Thank you Funhill Games for sending us this board game to review!
While I haven’t played the board game version of Kings of Israel, I have played and enjoyed the electronic version of it. With the success of Kings of Israel, it’s not too much of a surprise that the Wisdom of Solomon Kickstarter was successfully funded with many of its stretch goals met and added to the final product.
In this $45 board game you can play solo or with up to five players. Your goal as one of Solomon’s governors is to build structures and expand his influence throughout the kingdom. During each turn, a player must send their Workers to the Merchant, Trader, Temple, Foreman, or out into the Land of Israel to gather resources.
The resources are needed to collect temple tiles and acquire buildings from the foreman. Once a player constructs all of their buildings or the temple is finished, the game ends and the player with the most favor wins the game. Favor is the currency of the game and is needed for buying resources and is given as a reward with the temple tiles.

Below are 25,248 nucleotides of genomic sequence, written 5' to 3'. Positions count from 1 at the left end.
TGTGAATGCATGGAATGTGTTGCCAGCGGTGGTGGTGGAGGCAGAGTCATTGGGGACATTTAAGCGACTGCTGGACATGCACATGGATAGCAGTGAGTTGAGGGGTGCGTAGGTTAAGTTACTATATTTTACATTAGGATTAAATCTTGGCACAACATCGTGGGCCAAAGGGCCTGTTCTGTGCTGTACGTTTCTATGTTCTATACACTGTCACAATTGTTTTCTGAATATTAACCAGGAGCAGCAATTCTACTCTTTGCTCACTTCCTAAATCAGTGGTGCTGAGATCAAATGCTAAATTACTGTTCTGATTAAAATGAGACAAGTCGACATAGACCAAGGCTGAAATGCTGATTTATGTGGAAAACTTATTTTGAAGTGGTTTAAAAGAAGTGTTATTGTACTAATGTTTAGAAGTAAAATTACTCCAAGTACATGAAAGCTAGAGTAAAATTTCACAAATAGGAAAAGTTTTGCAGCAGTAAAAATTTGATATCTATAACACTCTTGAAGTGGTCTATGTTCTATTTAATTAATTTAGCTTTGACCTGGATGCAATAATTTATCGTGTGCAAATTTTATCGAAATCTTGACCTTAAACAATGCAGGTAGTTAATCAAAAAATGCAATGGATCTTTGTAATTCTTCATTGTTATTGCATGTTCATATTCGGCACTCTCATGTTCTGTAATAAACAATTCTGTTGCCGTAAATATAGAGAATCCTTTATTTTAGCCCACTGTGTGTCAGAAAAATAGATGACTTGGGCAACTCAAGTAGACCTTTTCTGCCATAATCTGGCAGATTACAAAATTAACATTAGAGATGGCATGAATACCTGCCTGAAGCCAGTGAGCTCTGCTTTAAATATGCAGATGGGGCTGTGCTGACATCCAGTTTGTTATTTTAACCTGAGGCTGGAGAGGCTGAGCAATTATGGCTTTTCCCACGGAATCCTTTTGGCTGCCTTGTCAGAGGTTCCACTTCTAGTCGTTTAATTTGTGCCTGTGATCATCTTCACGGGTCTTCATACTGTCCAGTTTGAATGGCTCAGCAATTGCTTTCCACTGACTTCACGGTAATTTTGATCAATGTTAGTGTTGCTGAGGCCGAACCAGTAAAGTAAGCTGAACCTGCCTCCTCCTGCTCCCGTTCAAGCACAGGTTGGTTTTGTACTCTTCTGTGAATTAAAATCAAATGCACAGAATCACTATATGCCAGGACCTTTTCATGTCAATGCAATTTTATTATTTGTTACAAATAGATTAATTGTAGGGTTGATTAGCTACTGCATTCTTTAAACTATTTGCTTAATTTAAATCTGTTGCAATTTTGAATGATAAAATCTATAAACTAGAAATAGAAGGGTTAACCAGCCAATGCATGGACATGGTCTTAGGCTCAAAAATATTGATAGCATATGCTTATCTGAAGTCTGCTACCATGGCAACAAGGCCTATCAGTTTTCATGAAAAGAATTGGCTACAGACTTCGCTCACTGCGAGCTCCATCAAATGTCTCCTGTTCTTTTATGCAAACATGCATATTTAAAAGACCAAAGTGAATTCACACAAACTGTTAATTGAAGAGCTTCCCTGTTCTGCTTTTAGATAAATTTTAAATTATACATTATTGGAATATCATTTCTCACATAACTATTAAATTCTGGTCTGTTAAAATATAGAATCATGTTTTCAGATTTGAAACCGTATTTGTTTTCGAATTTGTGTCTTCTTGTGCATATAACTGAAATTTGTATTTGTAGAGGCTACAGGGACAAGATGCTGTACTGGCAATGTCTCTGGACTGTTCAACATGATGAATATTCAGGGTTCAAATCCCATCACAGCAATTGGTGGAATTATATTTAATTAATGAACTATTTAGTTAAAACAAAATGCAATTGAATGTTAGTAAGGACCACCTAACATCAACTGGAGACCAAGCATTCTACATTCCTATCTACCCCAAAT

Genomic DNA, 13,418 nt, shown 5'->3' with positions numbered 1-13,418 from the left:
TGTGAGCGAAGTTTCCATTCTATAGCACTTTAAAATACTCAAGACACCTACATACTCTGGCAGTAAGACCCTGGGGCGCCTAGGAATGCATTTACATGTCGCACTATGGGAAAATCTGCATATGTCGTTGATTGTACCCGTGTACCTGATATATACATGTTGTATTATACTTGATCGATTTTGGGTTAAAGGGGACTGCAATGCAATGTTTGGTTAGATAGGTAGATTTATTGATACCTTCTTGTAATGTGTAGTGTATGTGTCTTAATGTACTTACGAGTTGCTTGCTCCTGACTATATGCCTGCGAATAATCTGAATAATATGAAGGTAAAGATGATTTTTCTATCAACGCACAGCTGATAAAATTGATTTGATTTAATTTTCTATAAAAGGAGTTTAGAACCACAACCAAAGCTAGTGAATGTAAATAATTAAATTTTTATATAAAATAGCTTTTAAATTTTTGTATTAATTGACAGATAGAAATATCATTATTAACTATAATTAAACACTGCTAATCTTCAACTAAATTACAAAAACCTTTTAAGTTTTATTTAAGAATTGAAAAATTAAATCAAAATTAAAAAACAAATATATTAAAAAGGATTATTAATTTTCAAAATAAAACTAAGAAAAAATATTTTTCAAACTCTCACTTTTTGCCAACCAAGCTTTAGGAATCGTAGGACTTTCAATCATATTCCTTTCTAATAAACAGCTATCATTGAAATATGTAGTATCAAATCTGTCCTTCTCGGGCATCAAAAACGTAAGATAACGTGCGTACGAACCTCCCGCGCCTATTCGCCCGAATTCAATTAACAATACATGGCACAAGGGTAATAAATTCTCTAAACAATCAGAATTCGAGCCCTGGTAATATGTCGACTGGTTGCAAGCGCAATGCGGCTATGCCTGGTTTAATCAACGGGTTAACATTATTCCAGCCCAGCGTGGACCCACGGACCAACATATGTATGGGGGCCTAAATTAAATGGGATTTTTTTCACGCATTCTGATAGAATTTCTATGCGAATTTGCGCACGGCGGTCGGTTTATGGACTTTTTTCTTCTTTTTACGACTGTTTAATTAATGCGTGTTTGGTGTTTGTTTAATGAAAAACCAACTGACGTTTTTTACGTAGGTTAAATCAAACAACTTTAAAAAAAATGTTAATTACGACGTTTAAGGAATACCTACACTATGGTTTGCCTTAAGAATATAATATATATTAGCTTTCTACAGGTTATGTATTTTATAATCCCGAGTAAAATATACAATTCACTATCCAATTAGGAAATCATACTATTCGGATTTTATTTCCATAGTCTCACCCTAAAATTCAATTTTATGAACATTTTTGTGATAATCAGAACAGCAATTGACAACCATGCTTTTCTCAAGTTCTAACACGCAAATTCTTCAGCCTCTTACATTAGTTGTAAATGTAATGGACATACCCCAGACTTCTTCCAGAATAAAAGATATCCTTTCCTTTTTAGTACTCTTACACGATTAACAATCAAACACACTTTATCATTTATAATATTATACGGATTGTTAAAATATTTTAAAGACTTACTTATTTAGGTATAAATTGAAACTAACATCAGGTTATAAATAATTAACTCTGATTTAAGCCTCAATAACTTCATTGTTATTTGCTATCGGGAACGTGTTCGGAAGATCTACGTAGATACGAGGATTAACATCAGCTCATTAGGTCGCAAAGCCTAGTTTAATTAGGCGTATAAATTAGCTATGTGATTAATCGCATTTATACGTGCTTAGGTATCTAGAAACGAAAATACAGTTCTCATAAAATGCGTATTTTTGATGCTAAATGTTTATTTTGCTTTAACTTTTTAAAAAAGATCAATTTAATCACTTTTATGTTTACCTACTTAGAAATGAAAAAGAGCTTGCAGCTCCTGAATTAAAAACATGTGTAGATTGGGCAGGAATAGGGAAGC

Other rewards include Fortune cards which have many temporary or permanent bonuses. Each player is given a couple to choose from at the beginning of the game. Until you know how the game plays it’s hard to determine which card is worth keeping or discarding. Wisdom of Solomon is quite complex and has a steep learning curve. I highly recommend looking over the rule book before purchasing or playing the game.
The age recommendation is for teens and adults and I must concur with that rating since my newly teenage or not-quite teenage kids found the game more confusing than enjoyable. If you have a group of older teen or adult friends you’ll probably have a better time. Though it’s intimidating at first, the game gets easier once you go through the first couple of rounds.
The build quality of the board, cards, and game pieces are nice. The artwork on the cards and game board are well done. I like the inclusion of Bible verses on the Fortune cards. The resource blocks and buildings are made out of wood. Many of the pieces are small and losable/ingestible so be sure to keep track of them if you have toddlers or pets nearby. The drawstring pouch is handy for storing all of the pieces neatly in the game box.
If you don’t mind a bit of a learning curve and have open-minded friends and/or family to play with, Wisdom of Solomon is worth looking into. The solo mode is a nice addition as well. I’m hoping it gets an electronic version that costs a lot less to play and enjoy. Until then, I’m sure the Kickstarter backers will be happy with the end result.